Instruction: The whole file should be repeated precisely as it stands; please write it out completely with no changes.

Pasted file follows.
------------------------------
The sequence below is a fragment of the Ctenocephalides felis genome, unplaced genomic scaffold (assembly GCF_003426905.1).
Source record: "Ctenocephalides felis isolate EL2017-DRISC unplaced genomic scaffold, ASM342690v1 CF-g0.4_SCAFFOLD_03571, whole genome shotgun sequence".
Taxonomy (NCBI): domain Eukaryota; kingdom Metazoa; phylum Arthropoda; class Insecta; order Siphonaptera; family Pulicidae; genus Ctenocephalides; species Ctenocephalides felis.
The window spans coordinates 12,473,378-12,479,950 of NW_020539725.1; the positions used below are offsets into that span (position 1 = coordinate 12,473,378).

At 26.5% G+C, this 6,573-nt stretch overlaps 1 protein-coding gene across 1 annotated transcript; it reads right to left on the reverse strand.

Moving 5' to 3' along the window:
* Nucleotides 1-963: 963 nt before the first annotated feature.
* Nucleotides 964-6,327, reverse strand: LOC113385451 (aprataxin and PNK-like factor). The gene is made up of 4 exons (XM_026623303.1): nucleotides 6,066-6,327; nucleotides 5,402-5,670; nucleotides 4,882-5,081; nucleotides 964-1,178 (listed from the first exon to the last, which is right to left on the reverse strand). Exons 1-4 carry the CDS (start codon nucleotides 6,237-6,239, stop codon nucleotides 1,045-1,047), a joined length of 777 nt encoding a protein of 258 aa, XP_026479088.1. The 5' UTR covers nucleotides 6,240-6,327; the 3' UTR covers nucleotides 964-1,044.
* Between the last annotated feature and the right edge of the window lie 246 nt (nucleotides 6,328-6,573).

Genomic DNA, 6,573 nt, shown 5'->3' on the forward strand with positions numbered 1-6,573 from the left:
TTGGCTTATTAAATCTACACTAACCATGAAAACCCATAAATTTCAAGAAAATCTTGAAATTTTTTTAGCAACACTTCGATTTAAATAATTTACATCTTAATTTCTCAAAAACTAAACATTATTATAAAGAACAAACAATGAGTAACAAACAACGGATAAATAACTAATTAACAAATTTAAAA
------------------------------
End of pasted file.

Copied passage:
The sequence below is a fragment of the Ctenocephalides felis genome, unplaced genomic scaffold (assembly GCF_003426905.1).
Source record: "Ctenocephalides felis isolate EL2017-DRISC unplaced genomic scaffold, ASM342690v1 CF-g0.4_SCAFFOLD_03571, whole genome shotgun sequence".
Taxonomy (NCBI): domain Eukaryota; kingdom Metazoa; phylum Arthropoda; class Insecta; order Siphonaptera; family Pulicidae; genus Ctenocephalides; species Ctenocephalides felis.
The window spans coordinates 12,473,378-12,479,950 of NW_020539725.1; the positions used below are offsets into that span (position 1 = coordinate 12,473,378).

At 26.5% G+C, this 6,573-nt stretch overlaps 1 protein-coding gene across 1 annotated transcript; it reads right to left on the reverse strand.

Moving 5' to 3' along the window:
* Nucleotides 1-963: 963 nt before the first annotated feature.
* Nucleotides 964-6,327, reverse strand: LOC113385451 (aprataxin and PNK-like factor). The gene is made up of 4 exons (XM_026623303.1): nucleotides 6,066-6,327; nucleotides 5,402-5,670; nucleotides 4,882-5,081; nucleotides 964-1,178 (listed from the first exon to the last, which is right to left on the reverse strand). Exons 1-4 carry the CDS (start codon nucleotides 6,237-6,239, stop codon nucleotides 1,045-1,047), a joined length of 777 nt encoding a protein of 258 aa, XP_026479088.1. The 5' UTR covers nucleotides 6,240-6,327; the 3' UTR covers nucleotides 964-1,044.
* Between the last annotated feature and the right edge of the window lie 246 nt (nucleotides 6,328-6,573).

Genomic DNA, 6,573 nt, shown 5'->3' on the forward strand with positions numbered 1-6,573 from the left:
TTGGCTTATTAAATCTACACTAACCATGAAAACCCATAAATTTCAAGAAAATCTTGAAATTTTTTTAGCAACACTTCGATTTAAATAATTTACATCTTAATTTCTCAAAAACTAAACATTATTATAAAGAACAAACAATGAGTAACAAACAACGGATAAATAACTAATTAACAAATTTAAAA